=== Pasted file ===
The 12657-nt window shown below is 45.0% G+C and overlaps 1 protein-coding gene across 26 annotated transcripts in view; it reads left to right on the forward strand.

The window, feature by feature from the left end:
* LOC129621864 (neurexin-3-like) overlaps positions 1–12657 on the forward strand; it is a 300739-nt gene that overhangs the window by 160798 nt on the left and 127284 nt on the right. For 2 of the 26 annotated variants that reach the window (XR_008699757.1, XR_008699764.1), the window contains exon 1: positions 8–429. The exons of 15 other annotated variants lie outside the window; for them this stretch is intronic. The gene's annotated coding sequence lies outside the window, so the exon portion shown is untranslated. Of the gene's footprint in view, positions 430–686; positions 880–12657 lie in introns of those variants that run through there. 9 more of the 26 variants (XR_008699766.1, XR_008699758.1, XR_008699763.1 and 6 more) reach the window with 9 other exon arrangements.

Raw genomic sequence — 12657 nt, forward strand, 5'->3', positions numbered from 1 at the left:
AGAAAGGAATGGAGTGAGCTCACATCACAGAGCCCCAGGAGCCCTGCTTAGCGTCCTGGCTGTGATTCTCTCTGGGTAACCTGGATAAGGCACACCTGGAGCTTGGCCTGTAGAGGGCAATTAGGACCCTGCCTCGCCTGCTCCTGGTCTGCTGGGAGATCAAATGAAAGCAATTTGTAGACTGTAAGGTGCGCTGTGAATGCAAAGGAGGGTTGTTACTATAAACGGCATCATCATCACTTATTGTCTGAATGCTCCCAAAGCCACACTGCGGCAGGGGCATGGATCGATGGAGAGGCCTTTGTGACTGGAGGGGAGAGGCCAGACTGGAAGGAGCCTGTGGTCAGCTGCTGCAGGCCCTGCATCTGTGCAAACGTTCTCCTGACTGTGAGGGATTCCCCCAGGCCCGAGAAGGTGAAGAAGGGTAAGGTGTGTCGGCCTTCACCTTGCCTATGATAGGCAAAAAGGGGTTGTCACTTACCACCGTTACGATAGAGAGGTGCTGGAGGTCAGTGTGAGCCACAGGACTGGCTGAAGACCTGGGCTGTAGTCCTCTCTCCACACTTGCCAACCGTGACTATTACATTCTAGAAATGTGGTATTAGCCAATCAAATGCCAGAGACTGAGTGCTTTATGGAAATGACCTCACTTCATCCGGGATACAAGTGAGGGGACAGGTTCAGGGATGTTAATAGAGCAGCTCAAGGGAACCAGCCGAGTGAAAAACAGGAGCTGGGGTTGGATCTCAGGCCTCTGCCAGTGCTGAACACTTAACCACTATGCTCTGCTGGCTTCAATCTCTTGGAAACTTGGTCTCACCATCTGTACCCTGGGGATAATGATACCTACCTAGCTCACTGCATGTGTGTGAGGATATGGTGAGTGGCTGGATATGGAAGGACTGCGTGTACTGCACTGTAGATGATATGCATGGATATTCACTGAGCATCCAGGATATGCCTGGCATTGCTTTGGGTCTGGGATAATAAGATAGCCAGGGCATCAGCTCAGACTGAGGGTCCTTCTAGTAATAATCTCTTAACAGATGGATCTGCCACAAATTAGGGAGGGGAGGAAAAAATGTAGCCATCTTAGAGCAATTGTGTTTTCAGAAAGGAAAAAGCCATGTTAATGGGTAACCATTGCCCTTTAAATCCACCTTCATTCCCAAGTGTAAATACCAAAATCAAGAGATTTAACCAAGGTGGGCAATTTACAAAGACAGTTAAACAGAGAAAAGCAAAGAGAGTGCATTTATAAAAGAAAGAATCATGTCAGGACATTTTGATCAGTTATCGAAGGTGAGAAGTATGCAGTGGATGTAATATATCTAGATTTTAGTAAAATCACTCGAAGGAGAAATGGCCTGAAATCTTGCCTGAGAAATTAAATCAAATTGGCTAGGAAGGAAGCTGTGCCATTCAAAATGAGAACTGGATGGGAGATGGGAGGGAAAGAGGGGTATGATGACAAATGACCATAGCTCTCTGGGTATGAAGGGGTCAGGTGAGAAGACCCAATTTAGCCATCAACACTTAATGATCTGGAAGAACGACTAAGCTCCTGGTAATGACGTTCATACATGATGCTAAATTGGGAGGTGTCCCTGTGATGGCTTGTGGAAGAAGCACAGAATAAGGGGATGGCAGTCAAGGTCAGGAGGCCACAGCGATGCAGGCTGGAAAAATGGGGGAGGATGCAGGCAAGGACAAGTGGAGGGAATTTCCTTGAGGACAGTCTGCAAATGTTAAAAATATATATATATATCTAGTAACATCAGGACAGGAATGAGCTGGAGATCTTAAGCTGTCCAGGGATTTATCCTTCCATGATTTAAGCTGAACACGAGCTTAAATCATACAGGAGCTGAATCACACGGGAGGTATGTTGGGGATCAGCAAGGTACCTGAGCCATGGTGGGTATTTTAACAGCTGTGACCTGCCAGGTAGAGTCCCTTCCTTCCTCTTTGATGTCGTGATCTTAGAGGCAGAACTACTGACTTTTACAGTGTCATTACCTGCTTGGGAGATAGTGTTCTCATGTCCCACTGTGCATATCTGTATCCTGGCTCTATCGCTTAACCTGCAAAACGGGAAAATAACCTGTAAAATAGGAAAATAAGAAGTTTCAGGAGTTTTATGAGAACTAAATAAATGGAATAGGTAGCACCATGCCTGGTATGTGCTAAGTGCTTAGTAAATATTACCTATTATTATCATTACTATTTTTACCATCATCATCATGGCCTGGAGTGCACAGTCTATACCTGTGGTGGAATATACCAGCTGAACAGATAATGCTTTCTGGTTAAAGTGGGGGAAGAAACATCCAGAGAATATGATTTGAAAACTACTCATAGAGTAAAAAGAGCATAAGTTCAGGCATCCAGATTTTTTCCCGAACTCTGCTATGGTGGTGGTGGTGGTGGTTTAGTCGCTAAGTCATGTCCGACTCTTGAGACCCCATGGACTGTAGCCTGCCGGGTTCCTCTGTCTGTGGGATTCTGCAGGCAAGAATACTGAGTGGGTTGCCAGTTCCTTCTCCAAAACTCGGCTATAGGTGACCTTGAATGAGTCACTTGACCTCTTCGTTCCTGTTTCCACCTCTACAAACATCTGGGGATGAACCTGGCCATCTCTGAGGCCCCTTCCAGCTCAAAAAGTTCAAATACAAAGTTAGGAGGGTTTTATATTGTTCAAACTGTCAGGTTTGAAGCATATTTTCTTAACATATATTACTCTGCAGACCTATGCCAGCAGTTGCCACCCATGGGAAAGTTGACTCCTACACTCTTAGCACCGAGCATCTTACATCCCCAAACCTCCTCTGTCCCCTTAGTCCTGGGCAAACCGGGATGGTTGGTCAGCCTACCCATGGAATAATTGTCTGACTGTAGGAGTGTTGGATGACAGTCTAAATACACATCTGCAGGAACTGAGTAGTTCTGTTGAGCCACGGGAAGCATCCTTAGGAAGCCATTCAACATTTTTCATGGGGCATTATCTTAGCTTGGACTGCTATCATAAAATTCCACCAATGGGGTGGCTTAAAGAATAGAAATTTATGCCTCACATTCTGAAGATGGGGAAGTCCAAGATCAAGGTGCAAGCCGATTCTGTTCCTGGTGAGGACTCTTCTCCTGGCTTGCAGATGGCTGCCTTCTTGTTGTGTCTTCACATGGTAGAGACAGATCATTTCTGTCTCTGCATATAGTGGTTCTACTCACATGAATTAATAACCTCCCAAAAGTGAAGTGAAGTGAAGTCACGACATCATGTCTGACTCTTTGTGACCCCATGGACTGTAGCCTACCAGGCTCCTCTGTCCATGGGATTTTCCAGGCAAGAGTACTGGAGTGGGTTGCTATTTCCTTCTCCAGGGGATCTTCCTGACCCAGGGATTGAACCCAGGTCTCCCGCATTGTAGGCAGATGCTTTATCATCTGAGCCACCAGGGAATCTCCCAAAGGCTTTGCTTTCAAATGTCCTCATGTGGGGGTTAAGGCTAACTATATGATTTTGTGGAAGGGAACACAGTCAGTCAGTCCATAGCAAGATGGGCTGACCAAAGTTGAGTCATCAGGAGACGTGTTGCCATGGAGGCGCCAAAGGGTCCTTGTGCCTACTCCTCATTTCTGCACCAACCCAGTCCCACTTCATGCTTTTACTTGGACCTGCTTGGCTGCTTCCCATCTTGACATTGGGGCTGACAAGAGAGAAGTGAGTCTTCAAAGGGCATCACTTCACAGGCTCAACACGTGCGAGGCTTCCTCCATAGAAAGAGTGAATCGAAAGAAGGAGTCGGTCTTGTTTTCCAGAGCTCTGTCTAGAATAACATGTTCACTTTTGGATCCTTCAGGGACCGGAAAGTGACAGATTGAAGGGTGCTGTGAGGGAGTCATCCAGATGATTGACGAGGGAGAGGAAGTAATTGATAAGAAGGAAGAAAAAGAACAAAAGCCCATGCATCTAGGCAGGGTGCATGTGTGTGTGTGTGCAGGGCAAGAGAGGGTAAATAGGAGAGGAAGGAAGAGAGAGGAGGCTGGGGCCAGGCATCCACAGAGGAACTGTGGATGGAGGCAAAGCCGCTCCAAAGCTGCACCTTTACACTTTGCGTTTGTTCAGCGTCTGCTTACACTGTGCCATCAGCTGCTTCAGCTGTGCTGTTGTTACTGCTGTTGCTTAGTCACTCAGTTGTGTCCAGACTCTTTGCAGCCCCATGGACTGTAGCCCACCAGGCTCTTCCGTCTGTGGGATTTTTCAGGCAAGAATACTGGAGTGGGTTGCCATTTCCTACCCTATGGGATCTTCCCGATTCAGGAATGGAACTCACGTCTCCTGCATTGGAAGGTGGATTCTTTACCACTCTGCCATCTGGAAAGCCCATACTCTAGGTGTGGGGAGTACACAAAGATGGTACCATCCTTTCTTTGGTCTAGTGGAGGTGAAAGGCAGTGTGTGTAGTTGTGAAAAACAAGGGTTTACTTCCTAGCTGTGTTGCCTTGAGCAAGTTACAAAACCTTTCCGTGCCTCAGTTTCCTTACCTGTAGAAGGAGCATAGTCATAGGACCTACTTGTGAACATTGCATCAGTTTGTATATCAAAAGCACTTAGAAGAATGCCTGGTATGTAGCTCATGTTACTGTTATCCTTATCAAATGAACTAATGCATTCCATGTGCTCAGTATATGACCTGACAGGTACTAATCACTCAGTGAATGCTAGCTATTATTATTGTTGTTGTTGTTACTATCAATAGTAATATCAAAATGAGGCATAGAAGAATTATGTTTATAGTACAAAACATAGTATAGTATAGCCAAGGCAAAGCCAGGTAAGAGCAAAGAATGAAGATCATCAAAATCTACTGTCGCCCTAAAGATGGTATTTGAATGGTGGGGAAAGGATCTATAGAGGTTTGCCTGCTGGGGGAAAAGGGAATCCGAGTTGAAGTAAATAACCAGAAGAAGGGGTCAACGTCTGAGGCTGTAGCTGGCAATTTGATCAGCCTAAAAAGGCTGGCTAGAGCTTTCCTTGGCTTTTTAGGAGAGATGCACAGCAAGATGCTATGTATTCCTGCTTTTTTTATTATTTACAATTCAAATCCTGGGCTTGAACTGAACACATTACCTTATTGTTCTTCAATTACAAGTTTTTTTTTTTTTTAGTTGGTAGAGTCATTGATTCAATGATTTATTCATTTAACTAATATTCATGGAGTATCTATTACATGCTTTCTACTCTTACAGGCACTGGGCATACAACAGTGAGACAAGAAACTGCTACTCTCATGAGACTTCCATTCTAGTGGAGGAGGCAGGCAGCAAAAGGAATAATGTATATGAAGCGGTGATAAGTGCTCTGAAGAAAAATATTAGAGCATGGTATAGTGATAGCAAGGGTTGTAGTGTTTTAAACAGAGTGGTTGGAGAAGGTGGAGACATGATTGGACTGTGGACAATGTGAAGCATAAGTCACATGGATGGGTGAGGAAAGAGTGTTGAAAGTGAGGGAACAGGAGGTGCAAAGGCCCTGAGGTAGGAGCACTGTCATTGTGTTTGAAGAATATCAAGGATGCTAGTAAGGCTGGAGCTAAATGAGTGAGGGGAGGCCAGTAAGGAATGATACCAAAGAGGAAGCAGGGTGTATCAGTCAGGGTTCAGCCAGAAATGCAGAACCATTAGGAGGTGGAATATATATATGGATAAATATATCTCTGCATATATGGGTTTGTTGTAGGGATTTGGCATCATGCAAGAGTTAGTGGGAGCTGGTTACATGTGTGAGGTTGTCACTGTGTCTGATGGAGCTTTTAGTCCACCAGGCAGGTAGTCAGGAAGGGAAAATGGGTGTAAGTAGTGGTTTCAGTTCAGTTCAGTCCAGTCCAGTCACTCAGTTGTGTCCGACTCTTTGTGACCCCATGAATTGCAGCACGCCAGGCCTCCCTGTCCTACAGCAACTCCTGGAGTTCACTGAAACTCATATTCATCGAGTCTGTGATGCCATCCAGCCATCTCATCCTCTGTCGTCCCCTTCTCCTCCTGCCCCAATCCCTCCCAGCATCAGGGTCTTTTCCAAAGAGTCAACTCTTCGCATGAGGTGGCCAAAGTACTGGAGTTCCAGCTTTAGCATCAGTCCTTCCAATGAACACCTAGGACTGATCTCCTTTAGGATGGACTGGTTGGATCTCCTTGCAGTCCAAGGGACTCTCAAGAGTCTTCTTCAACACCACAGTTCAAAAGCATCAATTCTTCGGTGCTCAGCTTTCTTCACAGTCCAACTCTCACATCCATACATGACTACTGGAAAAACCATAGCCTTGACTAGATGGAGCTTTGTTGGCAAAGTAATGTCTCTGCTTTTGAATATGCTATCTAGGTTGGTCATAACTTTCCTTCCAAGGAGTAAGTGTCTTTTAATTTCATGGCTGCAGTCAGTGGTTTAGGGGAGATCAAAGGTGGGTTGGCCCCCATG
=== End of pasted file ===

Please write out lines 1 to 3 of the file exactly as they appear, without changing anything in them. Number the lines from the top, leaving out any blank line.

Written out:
The 12657-nt window shown below is 45.0% G+C and overlaps 1 protein-coding gene across 26 annotated transcripts in view; it reads left to right on the forward strand.

The window, feature by feature from the left end:
* LOC129621864 (neurexin-3-like) overlaps positions 1–12657 on the forward strand; it is a 300739-nt gene that overhangs the window by 160798 nt on the left and 127284 nt on the right. For 2 of the 26 annotated variants that reach the window (XR_008699757.1, XR_008699764.1), the window contains exon 1: positions 8–429. The exons of 15 other annotated variants lie outside the window; for them this stretch is intronic. The gene's annotated coding sequence lies outside the window, so the exon portion shown is untranslated. Of the gene's footprint in view, positions 430–686; positions 880–12657 lie in introns of those variants that run through there. 9 more of the 26 variants (XR_008699766.1, XR_008699758.1, XR_008699763.1 and 6 more) reach the window with 9 other exon arrangements.